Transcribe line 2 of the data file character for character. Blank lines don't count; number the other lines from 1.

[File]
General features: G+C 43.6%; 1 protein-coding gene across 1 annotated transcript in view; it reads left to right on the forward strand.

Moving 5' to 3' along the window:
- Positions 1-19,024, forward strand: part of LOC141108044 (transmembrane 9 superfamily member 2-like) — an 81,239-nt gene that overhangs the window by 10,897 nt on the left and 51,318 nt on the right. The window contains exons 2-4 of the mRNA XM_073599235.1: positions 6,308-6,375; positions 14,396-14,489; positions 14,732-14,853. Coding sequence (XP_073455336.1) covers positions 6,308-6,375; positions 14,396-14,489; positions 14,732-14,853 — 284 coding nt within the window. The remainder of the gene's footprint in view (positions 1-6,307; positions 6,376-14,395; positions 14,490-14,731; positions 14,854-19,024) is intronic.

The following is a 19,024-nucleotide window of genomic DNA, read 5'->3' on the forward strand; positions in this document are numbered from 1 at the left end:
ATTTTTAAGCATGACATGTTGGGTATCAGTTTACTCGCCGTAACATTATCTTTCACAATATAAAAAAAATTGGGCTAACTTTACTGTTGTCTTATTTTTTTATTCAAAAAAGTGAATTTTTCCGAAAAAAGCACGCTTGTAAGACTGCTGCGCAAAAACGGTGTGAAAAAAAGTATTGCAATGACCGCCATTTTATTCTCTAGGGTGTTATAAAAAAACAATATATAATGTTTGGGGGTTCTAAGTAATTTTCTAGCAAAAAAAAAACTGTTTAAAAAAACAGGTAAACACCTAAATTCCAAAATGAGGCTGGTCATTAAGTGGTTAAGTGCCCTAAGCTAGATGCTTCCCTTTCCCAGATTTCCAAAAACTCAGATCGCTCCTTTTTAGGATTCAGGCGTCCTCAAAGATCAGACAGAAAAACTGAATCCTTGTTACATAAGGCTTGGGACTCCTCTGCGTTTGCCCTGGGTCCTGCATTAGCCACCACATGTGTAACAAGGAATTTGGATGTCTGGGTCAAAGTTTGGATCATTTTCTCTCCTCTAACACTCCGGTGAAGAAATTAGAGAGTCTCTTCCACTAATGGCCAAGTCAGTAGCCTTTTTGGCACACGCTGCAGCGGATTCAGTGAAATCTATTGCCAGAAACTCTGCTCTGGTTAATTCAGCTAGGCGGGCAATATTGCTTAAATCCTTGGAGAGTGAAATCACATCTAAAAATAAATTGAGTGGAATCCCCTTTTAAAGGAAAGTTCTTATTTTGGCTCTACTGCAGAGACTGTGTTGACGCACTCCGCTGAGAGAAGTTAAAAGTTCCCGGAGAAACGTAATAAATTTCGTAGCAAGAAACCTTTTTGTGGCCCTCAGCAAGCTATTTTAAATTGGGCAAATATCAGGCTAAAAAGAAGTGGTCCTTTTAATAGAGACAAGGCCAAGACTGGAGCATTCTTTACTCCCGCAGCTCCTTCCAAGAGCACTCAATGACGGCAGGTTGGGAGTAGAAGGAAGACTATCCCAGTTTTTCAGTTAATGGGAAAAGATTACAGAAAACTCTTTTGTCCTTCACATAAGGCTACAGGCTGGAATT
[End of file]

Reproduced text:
Moving 5' to 3' along the window: